"a boaster," 1570s, formerly also braggard, from French bragard (16c.), with pejorative ending (see -ard) + braguer "to flaunt, brag," perhaps originally "to show off clothes, especially breeches," from brague "breeches" (see bracket (n.)). There may be an element of codpiece-flaunting in all this.
Also as an adjective, "vain, boastful" (1610s). The word in English has been at least influenced by brag (v.), even if, as some claim, it is unrelated to it. Bragger "arrogant or boastful person," agent noun from brag (v.), is attested in English from late 14c. and has become practically a variant of this word.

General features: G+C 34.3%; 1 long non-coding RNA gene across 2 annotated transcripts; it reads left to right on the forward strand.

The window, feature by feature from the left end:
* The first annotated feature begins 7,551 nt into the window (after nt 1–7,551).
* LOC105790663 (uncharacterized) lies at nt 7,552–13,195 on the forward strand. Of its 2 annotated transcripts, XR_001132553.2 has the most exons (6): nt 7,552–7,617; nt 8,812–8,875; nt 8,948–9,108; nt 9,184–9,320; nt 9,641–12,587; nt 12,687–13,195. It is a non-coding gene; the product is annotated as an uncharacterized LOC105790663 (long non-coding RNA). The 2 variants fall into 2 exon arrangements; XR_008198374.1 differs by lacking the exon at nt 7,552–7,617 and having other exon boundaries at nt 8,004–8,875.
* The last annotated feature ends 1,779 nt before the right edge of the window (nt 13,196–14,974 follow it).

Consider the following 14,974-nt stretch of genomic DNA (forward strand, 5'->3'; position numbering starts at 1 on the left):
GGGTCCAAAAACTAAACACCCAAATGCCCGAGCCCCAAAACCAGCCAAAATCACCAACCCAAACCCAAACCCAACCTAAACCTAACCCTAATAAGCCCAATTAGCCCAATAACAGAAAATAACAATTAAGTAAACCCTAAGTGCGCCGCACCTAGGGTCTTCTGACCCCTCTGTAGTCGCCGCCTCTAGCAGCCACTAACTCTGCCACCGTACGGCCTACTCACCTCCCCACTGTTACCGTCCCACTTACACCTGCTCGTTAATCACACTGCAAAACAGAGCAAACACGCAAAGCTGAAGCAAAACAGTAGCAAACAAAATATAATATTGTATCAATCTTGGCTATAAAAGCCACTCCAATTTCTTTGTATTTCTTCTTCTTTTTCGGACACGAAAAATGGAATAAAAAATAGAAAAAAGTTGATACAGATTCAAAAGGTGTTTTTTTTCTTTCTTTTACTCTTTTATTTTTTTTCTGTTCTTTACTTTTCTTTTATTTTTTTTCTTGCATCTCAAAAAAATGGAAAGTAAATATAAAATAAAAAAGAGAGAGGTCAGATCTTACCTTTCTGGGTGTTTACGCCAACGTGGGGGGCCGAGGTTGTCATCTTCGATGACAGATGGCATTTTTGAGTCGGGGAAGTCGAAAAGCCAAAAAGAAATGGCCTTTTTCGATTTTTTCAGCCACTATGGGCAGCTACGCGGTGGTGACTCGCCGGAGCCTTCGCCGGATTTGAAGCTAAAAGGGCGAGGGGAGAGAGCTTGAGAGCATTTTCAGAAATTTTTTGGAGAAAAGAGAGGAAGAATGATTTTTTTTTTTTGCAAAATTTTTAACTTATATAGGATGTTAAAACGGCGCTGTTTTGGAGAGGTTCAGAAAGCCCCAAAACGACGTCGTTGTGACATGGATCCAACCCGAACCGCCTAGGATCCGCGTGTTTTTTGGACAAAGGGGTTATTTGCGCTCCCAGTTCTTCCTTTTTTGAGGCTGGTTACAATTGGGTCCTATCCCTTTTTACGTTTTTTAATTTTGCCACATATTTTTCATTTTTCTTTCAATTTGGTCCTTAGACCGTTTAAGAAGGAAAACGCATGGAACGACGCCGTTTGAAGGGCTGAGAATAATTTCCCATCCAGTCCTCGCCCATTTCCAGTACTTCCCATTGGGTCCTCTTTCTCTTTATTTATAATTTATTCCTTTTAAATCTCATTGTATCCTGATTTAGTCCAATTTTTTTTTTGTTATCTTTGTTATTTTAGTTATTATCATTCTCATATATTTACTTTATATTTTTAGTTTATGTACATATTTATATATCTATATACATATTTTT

updated on December 08, 2020
Dictionary entries near braggart